Larger housing associations are to be encouraged to consider taking over smaller landlords who find it hard to adapt to measures announced in the recent Budget.

A number of industry figures have raised concerns with aspects of the chancellor's speech, such as an upcoming reduction in social rents of one per cent a year for four years from April 2016, along with various welfare reforms.

The Homes and Communities Agency (HCA) is therefore investigating the possibility of major housing associations taking over landlords who are struggling as a result of the changes.

Jonathan Walters, deputy director of strategy and performance at the HCA, told Inside Housing that the regulator wants "to talk to providers who may be willing to step in".

Bjorn Howard, chief executive of Aster Group, confirmed that his organisation would be willing to consider this option.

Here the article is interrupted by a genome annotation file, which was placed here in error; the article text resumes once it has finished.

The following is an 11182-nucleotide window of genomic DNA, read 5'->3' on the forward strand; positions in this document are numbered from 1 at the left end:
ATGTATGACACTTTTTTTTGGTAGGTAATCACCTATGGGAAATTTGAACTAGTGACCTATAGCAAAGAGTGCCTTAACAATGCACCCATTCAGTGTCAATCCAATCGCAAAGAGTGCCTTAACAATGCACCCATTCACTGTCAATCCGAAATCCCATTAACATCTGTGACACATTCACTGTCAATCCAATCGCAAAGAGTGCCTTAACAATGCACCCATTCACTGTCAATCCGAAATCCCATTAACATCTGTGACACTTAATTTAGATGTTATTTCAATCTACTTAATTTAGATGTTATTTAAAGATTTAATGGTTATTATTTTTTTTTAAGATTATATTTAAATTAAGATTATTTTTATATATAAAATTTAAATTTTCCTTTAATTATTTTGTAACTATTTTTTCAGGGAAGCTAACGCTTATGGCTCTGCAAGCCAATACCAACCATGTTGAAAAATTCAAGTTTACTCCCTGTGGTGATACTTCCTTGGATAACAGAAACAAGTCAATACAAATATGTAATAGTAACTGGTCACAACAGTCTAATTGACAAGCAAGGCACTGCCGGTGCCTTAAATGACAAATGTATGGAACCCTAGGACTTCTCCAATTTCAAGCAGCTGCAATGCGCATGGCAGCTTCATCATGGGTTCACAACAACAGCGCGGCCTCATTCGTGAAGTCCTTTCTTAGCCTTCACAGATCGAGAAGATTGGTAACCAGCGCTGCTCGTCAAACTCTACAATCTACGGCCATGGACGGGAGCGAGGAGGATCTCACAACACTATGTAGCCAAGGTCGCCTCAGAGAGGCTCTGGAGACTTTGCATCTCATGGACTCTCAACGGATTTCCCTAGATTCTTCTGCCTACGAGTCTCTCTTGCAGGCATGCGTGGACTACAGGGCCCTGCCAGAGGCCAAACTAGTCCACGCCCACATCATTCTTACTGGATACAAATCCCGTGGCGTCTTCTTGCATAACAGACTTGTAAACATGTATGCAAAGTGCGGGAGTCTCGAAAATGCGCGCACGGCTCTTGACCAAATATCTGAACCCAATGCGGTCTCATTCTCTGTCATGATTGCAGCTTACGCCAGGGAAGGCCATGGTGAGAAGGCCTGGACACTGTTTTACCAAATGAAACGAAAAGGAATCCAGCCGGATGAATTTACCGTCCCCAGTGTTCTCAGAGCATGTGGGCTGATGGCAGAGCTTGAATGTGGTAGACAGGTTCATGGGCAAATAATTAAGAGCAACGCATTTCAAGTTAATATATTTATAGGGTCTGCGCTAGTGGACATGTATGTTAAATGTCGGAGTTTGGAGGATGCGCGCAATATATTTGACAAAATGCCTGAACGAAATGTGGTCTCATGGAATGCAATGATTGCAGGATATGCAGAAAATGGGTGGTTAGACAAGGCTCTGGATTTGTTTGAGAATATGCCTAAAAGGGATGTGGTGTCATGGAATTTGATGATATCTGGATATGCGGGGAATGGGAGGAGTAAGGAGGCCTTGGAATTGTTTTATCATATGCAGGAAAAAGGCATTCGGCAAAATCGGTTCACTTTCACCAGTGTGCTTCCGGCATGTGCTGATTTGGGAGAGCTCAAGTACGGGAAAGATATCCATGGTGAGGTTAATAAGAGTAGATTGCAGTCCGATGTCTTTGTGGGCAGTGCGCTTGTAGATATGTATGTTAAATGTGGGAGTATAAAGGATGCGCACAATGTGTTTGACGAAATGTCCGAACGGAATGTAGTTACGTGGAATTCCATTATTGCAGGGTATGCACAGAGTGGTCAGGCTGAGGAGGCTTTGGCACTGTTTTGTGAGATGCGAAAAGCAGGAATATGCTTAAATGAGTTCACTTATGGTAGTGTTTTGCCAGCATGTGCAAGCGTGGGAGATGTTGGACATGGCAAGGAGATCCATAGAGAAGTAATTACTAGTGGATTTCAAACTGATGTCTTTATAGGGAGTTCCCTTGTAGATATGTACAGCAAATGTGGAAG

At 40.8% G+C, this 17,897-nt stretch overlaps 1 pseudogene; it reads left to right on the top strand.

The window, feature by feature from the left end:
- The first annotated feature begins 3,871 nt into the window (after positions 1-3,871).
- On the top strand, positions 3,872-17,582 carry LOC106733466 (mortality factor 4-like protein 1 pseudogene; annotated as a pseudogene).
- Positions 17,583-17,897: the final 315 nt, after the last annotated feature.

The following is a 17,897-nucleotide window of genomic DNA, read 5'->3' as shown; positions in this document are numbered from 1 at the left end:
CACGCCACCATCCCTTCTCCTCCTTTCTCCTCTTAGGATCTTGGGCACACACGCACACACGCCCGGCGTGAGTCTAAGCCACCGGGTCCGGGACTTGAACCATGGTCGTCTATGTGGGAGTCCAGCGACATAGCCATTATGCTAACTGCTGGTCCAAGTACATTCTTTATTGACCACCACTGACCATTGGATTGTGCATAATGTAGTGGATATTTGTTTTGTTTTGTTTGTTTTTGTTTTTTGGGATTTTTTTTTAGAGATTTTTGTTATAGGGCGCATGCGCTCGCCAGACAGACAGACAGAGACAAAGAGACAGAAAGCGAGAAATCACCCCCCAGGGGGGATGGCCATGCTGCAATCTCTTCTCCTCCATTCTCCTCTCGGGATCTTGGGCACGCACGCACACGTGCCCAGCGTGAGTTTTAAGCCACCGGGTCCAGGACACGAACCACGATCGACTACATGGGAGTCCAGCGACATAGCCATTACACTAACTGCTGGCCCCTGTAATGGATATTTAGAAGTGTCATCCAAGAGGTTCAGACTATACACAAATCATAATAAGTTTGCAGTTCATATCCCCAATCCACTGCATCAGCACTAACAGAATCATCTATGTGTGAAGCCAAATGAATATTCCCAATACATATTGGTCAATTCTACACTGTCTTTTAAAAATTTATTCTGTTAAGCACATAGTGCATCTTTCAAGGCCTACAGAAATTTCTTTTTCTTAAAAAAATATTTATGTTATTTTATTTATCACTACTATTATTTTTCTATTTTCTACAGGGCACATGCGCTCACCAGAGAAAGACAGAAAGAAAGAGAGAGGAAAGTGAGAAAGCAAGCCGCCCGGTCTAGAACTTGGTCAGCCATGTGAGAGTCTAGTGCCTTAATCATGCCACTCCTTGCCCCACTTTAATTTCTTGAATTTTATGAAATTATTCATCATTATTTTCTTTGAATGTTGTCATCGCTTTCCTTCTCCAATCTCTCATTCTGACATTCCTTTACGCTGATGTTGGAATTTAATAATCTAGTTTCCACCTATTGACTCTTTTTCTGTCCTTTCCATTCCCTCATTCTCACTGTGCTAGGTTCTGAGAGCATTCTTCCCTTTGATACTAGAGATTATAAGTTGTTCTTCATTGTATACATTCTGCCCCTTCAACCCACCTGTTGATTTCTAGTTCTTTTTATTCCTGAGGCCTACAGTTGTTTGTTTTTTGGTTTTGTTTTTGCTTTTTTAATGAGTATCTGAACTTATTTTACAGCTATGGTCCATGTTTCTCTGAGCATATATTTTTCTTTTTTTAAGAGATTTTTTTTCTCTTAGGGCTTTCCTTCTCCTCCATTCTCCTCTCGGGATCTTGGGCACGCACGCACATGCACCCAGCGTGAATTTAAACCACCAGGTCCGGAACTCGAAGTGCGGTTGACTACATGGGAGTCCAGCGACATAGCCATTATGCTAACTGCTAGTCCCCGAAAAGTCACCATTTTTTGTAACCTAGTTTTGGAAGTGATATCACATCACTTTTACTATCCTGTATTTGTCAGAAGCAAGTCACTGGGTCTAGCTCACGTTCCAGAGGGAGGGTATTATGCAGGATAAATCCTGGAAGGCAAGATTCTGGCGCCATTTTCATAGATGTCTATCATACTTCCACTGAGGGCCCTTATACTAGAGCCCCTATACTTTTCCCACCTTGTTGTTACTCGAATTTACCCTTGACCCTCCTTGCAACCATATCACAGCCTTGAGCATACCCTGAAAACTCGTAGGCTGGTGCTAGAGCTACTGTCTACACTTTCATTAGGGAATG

However, he stressed that it will not commit to any deal if it would be "a drain on Aster's business plan".

Recent estimates by the HCA suggested that about one-third of England's largest housing associations might get into financial difficulties due to the measures announced in the Budget.

Inside Housing reports that this figure has now been revised after numerous landlords gave the HCA reassurances about their financial positions.

The social housing watchdog has already urged smaller housing associations - those with fewer than 1,000 homes - to get in touch if they feel they are unable to adapt to the new system.

Julian Ashby, chair of the regulation committee at the HCA, said they must get in touch straight away, especially if they identify either "viability or liquidity problems" or if they will be "unable to comply with lender covenants or requirements".

This, he stated, will enable housing associations and the HCA to "look at the strategic options and consider how the matter might best be resolved".